The results of the cytogenetic testing came back abnormal, which I was actually pretty happy about. It wasn’t meant to be and my immune system had nothing to do with the miscarriage. We can continue with the frozen embryo transfer using the same protocol as before.
The abnormality was Trisomy 14. For those who don’t know (I didn’t until I Googled this), trisomy is when cells have an extra copy (ie three copies in total) of a particular chromosome, in this case chromosome number 14. There’s a good explanation of Trisomy here. It includes a table showing how the risk of trisomy increases with age (around 1/40 at age 42 versus 1/526 at age 20). It is extremely rare for Trisomy 14 pregnancies to make it to full term and the babies who do have many problems.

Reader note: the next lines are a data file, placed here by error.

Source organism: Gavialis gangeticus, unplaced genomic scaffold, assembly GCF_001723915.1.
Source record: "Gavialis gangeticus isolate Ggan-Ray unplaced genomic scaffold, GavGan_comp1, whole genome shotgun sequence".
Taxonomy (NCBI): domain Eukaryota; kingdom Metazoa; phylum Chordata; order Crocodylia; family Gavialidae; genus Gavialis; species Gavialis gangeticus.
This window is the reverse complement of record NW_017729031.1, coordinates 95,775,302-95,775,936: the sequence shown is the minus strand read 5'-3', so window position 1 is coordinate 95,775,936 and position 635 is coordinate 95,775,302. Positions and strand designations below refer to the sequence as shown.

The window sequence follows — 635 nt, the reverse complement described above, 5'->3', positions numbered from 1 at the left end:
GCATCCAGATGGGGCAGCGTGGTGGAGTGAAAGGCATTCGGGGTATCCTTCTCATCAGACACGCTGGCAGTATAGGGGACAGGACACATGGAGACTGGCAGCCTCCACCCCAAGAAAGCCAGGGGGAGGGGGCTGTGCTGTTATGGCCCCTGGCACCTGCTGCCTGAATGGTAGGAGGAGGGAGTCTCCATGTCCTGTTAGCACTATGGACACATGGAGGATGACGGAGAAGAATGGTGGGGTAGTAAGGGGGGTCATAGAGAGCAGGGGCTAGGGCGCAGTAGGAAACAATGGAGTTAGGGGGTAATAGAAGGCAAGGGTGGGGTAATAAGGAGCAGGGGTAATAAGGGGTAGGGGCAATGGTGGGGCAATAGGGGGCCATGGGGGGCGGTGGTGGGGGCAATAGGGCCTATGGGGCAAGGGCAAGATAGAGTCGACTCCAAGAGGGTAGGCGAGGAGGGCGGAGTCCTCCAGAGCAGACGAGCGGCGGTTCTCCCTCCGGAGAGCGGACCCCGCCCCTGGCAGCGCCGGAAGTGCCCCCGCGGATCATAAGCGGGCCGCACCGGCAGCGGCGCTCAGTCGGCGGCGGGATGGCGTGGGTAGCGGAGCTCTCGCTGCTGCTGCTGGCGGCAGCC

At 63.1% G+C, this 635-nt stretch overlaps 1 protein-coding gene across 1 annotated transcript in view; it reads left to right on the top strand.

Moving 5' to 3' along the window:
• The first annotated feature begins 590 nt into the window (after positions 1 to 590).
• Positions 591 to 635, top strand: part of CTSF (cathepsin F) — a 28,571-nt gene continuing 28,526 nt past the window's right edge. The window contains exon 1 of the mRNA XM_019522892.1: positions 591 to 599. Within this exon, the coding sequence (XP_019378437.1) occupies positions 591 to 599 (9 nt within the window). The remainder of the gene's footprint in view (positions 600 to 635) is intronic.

Of course, this also makes me a little more nervous about any future pregnancies. Most trisomy pregnancies miscarry, so there’s always going to be a possibility at my age of more miscarriages. I knew my age would be a factor but it’s one thing knowing that in the abstract and another realising that you were actually carrying a baby with a problem, even if that pregnancy would never have reached full term. My other early miscarriage last year (from just over 40-year-old eggs, a 1/65 risk if the table is to be believed) may have been caused by a similar problem and not my immune issues, who knows.
Some trisomy pregnancies don’t miscarry, of course. Down Syndrome is caused by an extra copy of chromosome 21 and this has always been a worry for me. However, Down Syndrome is nothing compared with some of the other trisomies. Those babies have a really tough time.
This won’t put me off trying to conceive but, as my clinic doesn’t do genetic testing on the embryos, it makes me wonder about how I can test any future pregnancy for abnormalities to put my mind at ease.
I love the phrase “extravagantly loved” in this video and it certainly seems very true.